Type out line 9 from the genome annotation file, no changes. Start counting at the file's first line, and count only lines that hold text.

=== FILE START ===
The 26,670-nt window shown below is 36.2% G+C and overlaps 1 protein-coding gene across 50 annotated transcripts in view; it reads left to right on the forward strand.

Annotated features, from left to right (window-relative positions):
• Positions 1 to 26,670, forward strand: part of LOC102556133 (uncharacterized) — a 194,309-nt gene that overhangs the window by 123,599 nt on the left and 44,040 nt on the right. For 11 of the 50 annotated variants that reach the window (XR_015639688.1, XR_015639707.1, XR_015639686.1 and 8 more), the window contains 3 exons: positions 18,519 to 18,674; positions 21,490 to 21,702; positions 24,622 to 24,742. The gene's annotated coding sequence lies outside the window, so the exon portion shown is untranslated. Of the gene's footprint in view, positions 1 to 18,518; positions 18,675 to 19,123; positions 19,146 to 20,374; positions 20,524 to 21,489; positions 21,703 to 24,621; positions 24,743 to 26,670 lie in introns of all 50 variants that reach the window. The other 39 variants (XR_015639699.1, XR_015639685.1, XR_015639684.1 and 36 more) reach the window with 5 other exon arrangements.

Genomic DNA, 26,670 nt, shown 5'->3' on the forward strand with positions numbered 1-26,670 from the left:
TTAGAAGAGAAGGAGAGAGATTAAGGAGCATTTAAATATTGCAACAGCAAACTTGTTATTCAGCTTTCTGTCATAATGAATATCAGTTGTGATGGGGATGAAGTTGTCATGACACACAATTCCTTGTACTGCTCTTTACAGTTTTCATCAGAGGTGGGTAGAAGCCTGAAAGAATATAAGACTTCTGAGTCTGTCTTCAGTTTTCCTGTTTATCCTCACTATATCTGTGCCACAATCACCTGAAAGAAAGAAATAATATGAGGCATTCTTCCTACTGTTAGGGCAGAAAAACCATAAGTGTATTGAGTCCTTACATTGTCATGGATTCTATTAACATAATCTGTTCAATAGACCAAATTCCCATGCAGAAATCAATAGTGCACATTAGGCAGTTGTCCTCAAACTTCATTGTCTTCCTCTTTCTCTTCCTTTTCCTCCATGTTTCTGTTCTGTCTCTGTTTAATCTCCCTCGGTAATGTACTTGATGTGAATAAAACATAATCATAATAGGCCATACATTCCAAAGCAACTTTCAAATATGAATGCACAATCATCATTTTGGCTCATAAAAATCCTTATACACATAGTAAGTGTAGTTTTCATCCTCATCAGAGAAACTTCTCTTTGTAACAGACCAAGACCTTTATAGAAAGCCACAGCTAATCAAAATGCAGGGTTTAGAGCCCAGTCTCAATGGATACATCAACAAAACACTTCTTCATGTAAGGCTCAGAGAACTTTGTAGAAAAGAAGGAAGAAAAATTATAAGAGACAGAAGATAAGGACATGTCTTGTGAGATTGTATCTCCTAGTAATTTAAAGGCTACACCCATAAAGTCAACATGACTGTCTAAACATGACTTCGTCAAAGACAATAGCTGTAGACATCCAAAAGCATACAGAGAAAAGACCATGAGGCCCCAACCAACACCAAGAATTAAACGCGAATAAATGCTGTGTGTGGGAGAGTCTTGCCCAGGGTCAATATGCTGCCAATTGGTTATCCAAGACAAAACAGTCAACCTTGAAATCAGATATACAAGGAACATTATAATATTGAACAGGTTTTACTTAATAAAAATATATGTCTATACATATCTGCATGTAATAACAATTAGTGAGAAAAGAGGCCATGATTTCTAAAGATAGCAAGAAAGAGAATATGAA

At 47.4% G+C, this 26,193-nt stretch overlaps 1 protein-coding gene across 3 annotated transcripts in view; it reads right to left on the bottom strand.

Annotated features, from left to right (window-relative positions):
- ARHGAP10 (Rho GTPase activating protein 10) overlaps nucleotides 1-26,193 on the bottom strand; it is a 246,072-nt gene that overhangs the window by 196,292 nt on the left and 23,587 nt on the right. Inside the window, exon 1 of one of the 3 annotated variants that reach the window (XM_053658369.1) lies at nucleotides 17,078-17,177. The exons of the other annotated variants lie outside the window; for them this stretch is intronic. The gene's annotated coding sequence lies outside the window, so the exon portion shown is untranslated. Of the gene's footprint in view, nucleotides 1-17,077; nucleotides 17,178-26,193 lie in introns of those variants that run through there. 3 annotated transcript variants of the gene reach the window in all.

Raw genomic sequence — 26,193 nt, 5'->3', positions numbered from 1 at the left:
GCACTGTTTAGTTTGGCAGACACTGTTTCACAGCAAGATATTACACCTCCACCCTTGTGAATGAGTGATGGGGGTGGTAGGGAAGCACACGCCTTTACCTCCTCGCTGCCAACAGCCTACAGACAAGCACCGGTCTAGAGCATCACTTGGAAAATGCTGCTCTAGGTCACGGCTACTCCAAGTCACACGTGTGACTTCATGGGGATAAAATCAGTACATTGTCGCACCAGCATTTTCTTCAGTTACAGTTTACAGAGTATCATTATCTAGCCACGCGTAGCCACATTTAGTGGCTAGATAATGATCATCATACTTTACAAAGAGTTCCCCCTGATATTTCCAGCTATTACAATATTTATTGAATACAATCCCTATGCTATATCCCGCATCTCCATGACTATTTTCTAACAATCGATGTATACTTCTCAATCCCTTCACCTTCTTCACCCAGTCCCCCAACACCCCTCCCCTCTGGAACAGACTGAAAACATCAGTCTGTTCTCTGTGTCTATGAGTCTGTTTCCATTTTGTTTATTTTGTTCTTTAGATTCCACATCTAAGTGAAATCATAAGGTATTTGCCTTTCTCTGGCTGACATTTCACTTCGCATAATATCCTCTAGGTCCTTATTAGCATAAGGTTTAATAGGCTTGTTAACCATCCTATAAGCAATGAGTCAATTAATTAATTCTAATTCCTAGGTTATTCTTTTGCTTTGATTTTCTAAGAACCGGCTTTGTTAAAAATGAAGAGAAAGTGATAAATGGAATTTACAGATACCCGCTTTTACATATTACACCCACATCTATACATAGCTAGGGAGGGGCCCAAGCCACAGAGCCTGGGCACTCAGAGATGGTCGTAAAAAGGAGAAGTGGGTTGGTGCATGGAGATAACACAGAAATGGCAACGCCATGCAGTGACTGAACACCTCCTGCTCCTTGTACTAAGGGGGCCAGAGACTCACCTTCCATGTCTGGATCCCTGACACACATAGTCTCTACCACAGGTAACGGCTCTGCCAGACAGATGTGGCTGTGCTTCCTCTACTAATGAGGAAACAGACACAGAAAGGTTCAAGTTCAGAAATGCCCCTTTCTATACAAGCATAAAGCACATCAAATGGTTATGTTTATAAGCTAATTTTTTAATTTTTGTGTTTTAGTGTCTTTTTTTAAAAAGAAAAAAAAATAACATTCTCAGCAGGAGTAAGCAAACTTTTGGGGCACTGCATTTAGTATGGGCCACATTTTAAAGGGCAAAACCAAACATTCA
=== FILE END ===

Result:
Raw genomic sequence — 26,193 nt, 5'->3', positions numbered from 1 at the left: